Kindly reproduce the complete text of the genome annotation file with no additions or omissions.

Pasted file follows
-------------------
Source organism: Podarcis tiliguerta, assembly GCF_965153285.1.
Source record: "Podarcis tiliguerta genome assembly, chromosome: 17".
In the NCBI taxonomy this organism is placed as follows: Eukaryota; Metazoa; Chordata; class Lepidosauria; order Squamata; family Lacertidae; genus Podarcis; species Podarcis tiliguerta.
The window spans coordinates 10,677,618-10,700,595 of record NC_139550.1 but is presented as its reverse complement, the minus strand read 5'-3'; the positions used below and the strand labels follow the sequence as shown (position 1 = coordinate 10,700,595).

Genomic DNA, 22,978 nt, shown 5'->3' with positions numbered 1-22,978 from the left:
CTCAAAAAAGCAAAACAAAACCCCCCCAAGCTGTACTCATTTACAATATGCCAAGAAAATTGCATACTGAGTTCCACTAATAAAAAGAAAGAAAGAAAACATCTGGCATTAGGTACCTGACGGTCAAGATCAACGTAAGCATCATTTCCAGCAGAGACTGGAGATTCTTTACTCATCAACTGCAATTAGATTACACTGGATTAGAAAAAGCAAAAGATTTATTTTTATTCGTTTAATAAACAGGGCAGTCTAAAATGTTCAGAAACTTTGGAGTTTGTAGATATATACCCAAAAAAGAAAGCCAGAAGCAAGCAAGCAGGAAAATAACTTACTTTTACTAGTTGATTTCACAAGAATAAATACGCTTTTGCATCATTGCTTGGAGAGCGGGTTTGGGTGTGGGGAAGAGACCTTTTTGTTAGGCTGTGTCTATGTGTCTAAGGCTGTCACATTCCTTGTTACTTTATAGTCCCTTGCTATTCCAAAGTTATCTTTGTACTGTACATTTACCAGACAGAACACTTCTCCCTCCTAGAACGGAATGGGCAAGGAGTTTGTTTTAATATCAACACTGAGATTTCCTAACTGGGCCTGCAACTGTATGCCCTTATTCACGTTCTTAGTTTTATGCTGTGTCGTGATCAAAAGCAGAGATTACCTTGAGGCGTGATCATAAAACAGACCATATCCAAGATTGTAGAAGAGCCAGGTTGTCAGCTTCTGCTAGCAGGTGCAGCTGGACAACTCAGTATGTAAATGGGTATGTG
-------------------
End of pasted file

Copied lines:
Source organism: Podarcis tiliguerta, assembly GCF_965153285.1.
Source record: "Podarcis tiliguerta genome assembly, chromosome: 17".
In the NCBI taxonomy this organism is placed as follows: Eukaryota; Metazoa; Chordata; class Lepidosauria; order Squamata; family Lacertidae; genus Podarcis; species Podarcis tiliguerta.
The window spans coordinates 10,677,618-10,700,595 of record NC_139550.1 but is presented as its reverse complement, the minus strand read 5'-3'; the positions used below and the strand labels follow the sequence as shown (position 1 = coordinate 10,700,595).

Genomic DNA, 22,978 nt, shown 5'->3' with positions numbered 1-22,978 from the left:
CTCAAAAAAGCAAAACAAAACCCCCCCAAGCTGTACTCATTTACAATATGCCAAGAAAATTGCATACTGAGTTCCACTAATAAAAAGAAAGAAAGAAAACATCTGGCATTAGGTACCTGACGGTCAAGATCAACGTAAGCATCATTTCCAGCAGAGACTGGAGATTCTTTACTCATCAACTGCAATTAGATTACACTGGATTAGAAAAAGCAAAAGATTTATTTTTATTCGTTTAATAAACAGGGCAGTCTAAAATGTTCAGAAACTTTGGAGTTTGTAGATATATACCCAAAAAAGAAAGCCAGAAGCAAGCAAGCAGGAAAATAACTTACTTTTACTAGTTGATTTCACAAGAATAAATACGCTTTTGCATCATTGCTTGGAGAGCGGGTTTGGGTGTGGGGAAGAGACCTTTTTGTTAGGCTGTGTCTATGTGTCTAAGGCTGTCACATTCCTTGTTACTTTATAGTCCCTTGCTATTCCAAAGTTATCTTTGTACTGTACATTTACCAGACAGAACACTTCTCCCTCCTAGAACGGAATGGGCAAGGAGTTTGTTTTAATATCAACACTGAGATTTCCTAACTGGGCCTGCAACTGTATGCCCTTATTCACGTTCTTAGTTTTATGCTGTGTCGTGATCAAAAGCAGAGATTACCTTGAGGCGTGATCATAAAACAGACCATATCCAAGATTGTAGAAGAGCCAGGTTGTCAGCTTCTGCTAGCAGGTGCAGCTGGACAACTCAGTATGTAAATGGGTATGTG